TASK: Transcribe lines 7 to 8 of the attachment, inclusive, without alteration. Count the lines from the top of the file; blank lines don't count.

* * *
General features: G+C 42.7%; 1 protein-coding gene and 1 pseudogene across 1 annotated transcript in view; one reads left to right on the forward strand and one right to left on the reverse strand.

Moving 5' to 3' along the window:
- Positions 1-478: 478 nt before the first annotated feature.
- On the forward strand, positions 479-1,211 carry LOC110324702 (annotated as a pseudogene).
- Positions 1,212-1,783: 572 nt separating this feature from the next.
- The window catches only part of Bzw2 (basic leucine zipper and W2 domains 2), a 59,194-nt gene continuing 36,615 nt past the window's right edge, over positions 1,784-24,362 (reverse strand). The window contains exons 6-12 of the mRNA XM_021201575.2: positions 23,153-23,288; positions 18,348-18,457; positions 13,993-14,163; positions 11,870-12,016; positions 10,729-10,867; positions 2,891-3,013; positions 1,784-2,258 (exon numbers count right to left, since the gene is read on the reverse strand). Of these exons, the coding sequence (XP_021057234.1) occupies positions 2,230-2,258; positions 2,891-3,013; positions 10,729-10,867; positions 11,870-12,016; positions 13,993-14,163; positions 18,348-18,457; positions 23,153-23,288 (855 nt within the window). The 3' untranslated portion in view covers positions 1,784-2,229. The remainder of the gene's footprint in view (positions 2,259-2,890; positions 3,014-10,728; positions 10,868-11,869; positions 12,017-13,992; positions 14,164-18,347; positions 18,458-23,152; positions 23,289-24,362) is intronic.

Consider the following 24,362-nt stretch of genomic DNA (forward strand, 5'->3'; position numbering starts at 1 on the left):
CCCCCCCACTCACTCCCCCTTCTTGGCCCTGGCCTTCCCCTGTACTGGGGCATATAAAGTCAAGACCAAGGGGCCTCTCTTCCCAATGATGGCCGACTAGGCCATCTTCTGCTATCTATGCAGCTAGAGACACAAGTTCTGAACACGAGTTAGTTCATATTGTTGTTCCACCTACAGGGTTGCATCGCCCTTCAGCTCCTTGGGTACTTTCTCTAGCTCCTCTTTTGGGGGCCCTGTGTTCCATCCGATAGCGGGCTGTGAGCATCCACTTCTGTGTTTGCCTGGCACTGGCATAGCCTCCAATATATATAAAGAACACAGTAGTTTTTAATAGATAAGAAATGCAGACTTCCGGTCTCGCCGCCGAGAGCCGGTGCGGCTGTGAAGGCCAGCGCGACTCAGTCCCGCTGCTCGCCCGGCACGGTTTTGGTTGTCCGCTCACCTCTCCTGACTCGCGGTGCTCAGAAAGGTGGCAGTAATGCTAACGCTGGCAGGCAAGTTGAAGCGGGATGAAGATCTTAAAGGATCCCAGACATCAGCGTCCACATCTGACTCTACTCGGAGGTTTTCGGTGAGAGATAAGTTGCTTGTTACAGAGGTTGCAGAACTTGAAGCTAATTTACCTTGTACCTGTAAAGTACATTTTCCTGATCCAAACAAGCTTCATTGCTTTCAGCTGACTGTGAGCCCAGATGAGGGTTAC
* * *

Consider the following 24,362-nt stretch of genomic DNA (forward strand, 5'->3'; position numbering starts at 1 on the left):
CCCCCCCACTCACTCCCCCTTCTTGGCCCTGGCCTTCCCCTGTACTGGGGCATATAAAGTCAAGACCAAGGGGCCTCTCTTCCCAATGATGGCCGACTAGGCCATCTTCTGCTATCTATGCAGCTAGAGACACAAGTTCTGAACACGAGTTAGTTCATATTGTTGTTCCACCTACAGGGTTGCATCGCCCTTCAGCTCCTTGGGTACTTTCTCTAGCTCCTCTTTTGGGGGCCCTGTGTTCCATCCGATAGCGGGCTGTGAGCATCCACTTCTGTGTTTGCCTGGCACTGGCATAGCCTCCAATATATATAAAGAACACAGTAGTTTTTAATAGATAAGAAATGCAGACTTCCGGTCTCGCCGCCGAGAGCCGGTGCGGCTGTGAAGGCCAGCGCGACTCAGTCCCGCTGCTCGCCCGGCACGGTTTTGGTTGTCCGCTCACCTCTCCTGACTCGCGGTGCTCAGAAAGGTGGCAGTAATGCTAACGCTGGCAGGCAAGTTGAAGCGGGATGAAGATCTTAAAGGATCCCAGACATCAGCGTCCACATCTGACTCTACTCGGAGGTTTTCGGTGAGAGATAAGTTGCTTGTTACAGAGGTTGCAGAACTTGAAGCTAATTTACCTTGTACCTGTAAAGTACATTTTCCTGATCCAAACAAGCTTCATTGCTTTCAGCTGACTGTGAGCCCAGATGAGGGTTAC